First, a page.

France had missed out on the economic recovery that had boosted prosperity in Britain and Germany during the 1930s, but she participated fully in the sustained post-war boom that got going in the 1950s. The Renault plant on the Île Seguin became, at this time, a beacon for the growth and modernisation of French industry, reflecting the success of models such as the Renault 4CV launched in 1947, which would be the first French car to break through the "one million" threshold. The factory also continued to justify its reputation, established during the turbulence of the mid-1930s, as a bastion of trades union militancy, notably being closed down by a 33-day strike during the "Événements"("Events") of May 1968.
Growth in the 1950s and 1960s enabled Renault to open several newer car plants on greenfield sites in France, Spain and, later, further afield. Rising wages, union militancy (especially in the big car plants of the Paris region) and high employment taxes encouraged the French auto-industry to become a pioneer of automated vehicle assembly and the Billancourt factory, designed for an era of labor-intensive production processes, was hard to adapt to the new techniques. Renault announced in 1989 that the factory would close and Billancourt's last car, a Renault Supercinq, emerged on 31 March 1992. A major clean-up of the buildings began almost at once, but the challenge was formidable, especially with regard to the necessary asbestos removal and soil decontamination. Destruction of the factory buildings began only on 29 March 2004, and was completed on 8 March 2005.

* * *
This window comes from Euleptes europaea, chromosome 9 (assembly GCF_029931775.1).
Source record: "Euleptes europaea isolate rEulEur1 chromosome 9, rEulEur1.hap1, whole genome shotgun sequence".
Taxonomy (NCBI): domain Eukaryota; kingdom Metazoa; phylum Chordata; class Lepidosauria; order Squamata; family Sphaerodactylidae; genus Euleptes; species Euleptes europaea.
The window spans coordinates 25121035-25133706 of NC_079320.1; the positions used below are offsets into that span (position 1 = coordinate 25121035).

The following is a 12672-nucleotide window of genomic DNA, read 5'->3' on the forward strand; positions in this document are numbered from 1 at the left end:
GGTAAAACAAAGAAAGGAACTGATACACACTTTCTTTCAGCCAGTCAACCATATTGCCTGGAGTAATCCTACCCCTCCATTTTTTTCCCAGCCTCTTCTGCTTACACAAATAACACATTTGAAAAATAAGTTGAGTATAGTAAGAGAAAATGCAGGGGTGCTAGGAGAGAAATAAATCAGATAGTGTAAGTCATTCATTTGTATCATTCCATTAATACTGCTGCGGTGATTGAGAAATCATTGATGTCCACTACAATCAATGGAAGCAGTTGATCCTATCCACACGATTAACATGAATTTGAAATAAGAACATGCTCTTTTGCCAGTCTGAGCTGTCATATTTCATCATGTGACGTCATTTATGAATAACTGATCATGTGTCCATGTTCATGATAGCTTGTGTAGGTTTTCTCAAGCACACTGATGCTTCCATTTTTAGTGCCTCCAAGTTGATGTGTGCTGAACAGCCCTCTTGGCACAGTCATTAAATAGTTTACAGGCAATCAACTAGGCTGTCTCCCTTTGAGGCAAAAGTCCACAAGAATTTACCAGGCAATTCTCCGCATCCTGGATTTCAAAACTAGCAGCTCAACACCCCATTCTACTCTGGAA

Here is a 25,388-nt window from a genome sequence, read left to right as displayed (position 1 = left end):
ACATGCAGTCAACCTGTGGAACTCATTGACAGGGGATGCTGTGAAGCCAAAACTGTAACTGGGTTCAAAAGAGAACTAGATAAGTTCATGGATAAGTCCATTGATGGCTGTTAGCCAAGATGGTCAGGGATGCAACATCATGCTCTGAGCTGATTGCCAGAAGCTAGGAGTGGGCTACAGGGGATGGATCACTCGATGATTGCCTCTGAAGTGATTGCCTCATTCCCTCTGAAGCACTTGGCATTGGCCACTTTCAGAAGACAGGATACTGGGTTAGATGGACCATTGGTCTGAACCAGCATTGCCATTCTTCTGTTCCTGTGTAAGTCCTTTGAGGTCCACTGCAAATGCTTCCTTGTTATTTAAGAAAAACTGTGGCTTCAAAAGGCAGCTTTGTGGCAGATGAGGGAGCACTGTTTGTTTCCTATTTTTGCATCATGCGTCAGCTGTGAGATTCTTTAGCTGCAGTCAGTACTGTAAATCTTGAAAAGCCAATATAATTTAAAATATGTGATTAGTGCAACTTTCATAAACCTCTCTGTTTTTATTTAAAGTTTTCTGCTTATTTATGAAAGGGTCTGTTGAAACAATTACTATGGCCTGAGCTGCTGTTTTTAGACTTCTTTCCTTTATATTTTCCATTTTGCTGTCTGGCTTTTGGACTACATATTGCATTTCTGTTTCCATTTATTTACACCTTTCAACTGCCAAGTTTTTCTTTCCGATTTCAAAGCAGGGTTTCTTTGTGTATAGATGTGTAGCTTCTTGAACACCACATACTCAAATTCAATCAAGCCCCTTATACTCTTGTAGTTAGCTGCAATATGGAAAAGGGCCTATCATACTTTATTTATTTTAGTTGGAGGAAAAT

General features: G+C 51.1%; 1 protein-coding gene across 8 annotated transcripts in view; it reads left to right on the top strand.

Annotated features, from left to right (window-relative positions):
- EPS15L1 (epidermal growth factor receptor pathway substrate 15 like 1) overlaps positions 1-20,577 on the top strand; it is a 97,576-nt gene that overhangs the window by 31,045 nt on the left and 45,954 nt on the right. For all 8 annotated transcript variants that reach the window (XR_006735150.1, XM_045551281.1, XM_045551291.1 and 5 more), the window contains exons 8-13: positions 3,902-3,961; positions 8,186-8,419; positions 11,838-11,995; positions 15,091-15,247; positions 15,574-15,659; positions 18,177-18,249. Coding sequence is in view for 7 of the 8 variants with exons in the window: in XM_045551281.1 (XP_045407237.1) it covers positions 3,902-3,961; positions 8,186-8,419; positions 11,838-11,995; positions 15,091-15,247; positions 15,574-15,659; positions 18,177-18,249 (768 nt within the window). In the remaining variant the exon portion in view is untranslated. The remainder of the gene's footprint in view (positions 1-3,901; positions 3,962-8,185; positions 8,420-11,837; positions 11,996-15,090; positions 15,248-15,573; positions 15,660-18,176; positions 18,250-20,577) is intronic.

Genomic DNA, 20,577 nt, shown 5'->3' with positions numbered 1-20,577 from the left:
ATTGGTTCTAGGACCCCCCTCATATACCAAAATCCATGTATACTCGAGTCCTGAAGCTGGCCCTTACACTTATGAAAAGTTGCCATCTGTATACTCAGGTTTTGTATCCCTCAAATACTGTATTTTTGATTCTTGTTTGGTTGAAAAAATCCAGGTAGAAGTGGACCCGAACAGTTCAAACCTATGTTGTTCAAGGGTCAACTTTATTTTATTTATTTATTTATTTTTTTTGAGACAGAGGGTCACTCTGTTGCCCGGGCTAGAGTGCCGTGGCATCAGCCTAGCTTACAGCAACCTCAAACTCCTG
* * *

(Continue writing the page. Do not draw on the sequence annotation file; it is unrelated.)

- chronologie de l'île Seguin, sur lemonde.fr
- Île Seguin, histoire (inachevée) d'une longue gestation, de Vincent Renard, CNRS-Polytechnique, décembre 2001.
Davies, Lizzie (2009-07-08). "Life after Renault: Ile Seguin to become Paris culture hub". The Guardian. Retrieved 2009-08-24.
Palk, Susannah (2010-10-14). "Jean Nouvel to build arts complex on derelict island in Seine". CNN. Retrieved 2010-10-14.